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How does Priestley present the character of Sybil in An Inspector Calls?

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Introduction

How does Priestley present the character of Sybil in An Inspector Calls? Sybil Birling is introduced later on in to the Inspector's questioning than the rest of the characters, entering the room in act two in a manner described ?briskly and confidently? by the stage direction. She is aware of the developments of the night, due to her husband informing her privately, but seemingly unaffected by the gravity of the situation. Though Sybil is a female - and in the terms of that era's social attitudes, the property of her husband ? she is described by Priestley as Arthur's"social superior", and is a woman of some public influence, sitting as chairman on the town's Women's charity organization and having been married to a former Lord Mayor. While Mr Birling still possesses a local accent, Mrs Birling speaks in RP English, indicating that she has lived at the top end of the social scale for all of her life, and not had to work her way up (like her husband). ...read more.

Middle

In the same way as her husband, her high social standing gives her an inflated, and incorrect sense of her own opinions. When the Inspector details the fact that Eva was pregnant with the baby of a man who abandoned her, Sybil blames ?the drunken young idler?, ?who was the father of the child she was going to have?. However, the person she is describing in such derogatory terms turns out to be her own son. This highlights the double-standards of the upper classes, as she attempts to retract the remarks when the father of Eva's child is revealed. Though Mrs Birling does indicate sympathy at the tragic fate of Eva Smith, her insistence that she is not responsible for it in any manner and the prejudice displayed in the girl's charity plea shows that the death does not have anywhere near as much impact as it does on the younger members of the family. ...read more.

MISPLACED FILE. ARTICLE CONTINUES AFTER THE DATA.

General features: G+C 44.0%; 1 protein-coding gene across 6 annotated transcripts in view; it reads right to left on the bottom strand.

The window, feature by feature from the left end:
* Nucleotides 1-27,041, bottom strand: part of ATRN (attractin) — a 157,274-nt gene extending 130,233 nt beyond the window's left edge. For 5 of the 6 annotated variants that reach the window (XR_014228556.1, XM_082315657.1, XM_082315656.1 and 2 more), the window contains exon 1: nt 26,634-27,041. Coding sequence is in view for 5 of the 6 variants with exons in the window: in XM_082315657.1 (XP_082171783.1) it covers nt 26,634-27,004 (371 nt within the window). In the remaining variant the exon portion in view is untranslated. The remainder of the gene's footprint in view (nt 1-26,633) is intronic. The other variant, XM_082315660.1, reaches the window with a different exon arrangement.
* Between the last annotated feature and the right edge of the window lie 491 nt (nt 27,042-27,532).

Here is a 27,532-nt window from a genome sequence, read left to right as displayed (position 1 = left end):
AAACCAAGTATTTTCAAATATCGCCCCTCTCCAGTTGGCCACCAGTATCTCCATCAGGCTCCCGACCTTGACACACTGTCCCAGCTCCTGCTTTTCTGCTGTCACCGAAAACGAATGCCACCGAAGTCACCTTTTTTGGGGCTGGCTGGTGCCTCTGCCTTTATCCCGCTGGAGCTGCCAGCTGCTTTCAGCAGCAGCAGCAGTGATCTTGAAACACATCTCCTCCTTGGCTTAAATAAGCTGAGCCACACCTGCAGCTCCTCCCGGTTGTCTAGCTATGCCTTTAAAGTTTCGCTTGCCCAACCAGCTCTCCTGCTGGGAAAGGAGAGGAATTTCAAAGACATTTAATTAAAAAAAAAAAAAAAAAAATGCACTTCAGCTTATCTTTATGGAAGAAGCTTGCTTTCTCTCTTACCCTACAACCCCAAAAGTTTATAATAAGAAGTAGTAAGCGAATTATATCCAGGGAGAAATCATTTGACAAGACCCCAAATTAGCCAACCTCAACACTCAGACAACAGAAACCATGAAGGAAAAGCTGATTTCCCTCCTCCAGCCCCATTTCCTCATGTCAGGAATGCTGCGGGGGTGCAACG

Conclusion

Sybil appears out of touch with reality - a common criticism of the upper classes - as she claims ?I can't believe it ? I won't believe it? when she finds out that Eric is the father of Eva's baby. Sybil, like her husband, treats the younger members of the Birling family as children, telling them to calm down numerous times during the Inspector's questioning, and calling Sheila ?childish? when she claims that Inspector Goole has taught the family a lesson. Mrs Birling is even more uncooperative with the Inspector than her husband, and does not see her actions in dealing with Eva at the charity as significant whatsoever, despite knowing the girls final fate. Sybil is a woman who has spent her whole life in luxury, and Priestley uses this fact as a way of showing that those who spend the longest at the top of the social scale are the most morally corrupt. ...read more.

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